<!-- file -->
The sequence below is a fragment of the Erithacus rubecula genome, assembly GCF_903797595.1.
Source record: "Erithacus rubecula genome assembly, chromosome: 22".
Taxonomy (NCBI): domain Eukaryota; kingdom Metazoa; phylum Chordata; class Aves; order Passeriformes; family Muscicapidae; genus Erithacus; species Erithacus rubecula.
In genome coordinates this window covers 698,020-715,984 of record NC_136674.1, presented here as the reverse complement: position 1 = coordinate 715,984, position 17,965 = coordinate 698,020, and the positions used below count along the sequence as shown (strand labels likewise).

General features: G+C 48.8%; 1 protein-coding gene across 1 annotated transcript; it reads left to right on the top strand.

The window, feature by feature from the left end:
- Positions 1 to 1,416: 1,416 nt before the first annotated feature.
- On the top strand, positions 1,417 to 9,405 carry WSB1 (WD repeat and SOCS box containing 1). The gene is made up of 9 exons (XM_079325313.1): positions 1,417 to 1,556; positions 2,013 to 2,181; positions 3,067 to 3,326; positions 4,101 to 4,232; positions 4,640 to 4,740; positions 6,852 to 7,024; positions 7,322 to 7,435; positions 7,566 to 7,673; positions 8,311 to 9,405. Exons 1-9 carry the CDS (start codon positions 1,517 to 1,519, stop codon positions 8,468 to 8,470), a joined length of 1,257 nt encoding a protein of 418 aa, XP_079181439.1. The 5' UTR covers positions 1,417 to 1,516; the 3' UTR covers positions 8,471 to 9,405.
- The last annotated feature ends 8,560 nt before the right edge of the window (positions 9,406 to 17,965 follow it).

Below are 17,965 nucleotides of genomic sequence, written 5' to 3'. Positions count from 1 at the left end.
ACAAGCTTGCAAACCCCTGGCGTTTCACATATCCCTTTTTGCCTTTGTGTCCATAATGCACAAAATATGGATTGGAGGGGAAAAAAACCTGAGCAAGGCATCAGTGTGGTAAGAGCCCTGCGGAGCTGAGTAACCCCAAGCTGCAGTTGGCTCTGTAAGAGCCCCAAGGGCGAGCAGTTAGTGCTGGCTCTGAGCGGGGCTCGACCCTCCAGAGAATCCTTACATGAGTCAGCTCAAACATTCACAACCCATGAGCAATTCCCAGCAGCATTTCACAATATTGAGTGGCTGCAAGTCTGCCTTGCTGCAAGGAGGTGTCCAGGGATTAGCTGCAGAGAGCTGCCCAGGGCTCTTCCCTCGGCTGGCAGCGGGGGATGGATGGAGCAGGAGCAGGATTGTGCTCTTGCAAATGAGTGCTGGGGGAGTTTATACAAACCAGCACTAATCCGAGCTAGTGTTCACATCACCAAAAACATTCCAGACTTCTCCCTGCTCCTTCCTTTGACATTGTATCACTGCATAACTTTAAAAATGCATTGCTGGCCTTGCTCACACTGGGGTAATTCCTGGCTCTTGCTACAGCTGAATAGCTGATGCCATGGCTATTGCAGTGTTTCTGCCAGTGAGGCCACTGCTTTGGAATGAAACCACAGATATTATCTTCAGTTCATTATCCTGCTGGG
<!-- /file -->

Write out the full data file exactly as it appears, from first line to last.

The sequence below is a fragment of the Erithacus rubecula genome, assembly GCF_903797595.1.
Source record: "Erithacus rubecula genome assembly, chromosome: 22".
Taxonomy (NCBI): domain Eukaryota; kingdom Metazoa; phylum Chordata; class Aves; order Passeriformes; family Muscicapidae; genus Erithacus; species Erithacus rubecula.
In genome coordinates this window covers 698,020-715,984 of record NC_136674.1, presented here as the reverse complement: position 1 = coordinate 715,984, position 17,965 = coordinate 698,020, and the positions used below count along the sequence as shown (strand labels likewise).

General features: G+C 48.8%; 1 protein-coding gene across 1 annotated transcript; it reads left to right on the top strand.

The window, feature by feature from the left end:
- Positions 1 to 1,416: 1,416 nt before the first annotated feature.
- On the top strand, positions 1,417 to 9,405 carry WSB1 (WD repeat and SOCS box containing 1). The gene is made up of 9 exons (XM_079325313.1): positions 1,417 to 1,556; positions 2,013 to 2,181; positions 3,067 to 3,326; positions 4,101 to 4,232; positions 4,640 to 4,740; positions 6,852 to 7,024; positions 7,322 to 7,435; positions 7,566 to 7,673; positions 8,311 to 9,405. Exons 1-9 carry the CDS (start codon positions 1,517 to 1,519, stop codon positions 8,468 to 8,470), a joined length of 1,257 nt encoding a protein of 418 aa, XP_079181439.1. The 5' UTR covers positions 1,417 to 1,516; the 3' UTR covers positions 8,471 to 9,405.
- The last annotated feature ends 8,560 nt before the right edge of the window (positions 9,406 to 17,965 follow it).

Below are 17,965 nucleotides of genomic sequence, written 5' to 3'. Positions count from 1 at the left end.
ACAAGCTTGCAAACCCCTGGCGTTTCACATATCCCTTTTTGCCTTTGTGTCCATAATGCACAAAATATGGATTGGAGGGGAAAAAAACCTGAGCAAGGCATCAGTGTGGTAAGAGCCCTGCGGAGCTGAGTAACCCCAAGCTGCAGTTGGCTCTGTAAGAGCCCCAAGGGCGAGCAGTTAGTGCTGGCTCTGAGCGGGGCTCGACCCTCCAGAGAATCCTTACATGAGTCAGCTCAAACATTCACAACCCATGAGCAATTCCCAGCAGCATTTCACAATATTGAGTGGCTGCAAGTCTGCCTTGCTGCAAGGAGGTGTCCAGGGATTAGCTGCAGAGAGCTGCCCAGGGCTCTTCCCTCGGCTGGCAGCGGGGGATGGATGGAGCAGGAGCAGGATTGTGCTCTTGCAAATGAGTGCTGGGGGAGTTTATACAAACCAGCACTAATCCGAGCTAGTGTTCACATCACCAAAAACATTCCAGACTTCTCCCTGCTCCTTCCTTTGACATTGTATCACTGCATAACTTTAAAAATGCATTGCTGGCCTTGCTCACACTGGGGTAATTCCTGGCTCTTGCTACAGCTGAATAGCTGATGCCATGGCTATTGCAGTGTTTCTGCCAGTGAGGCCACTGCTTTGGAATGAAACCACAGATATTATCTTCAGTTCATTATCCTGCTGGG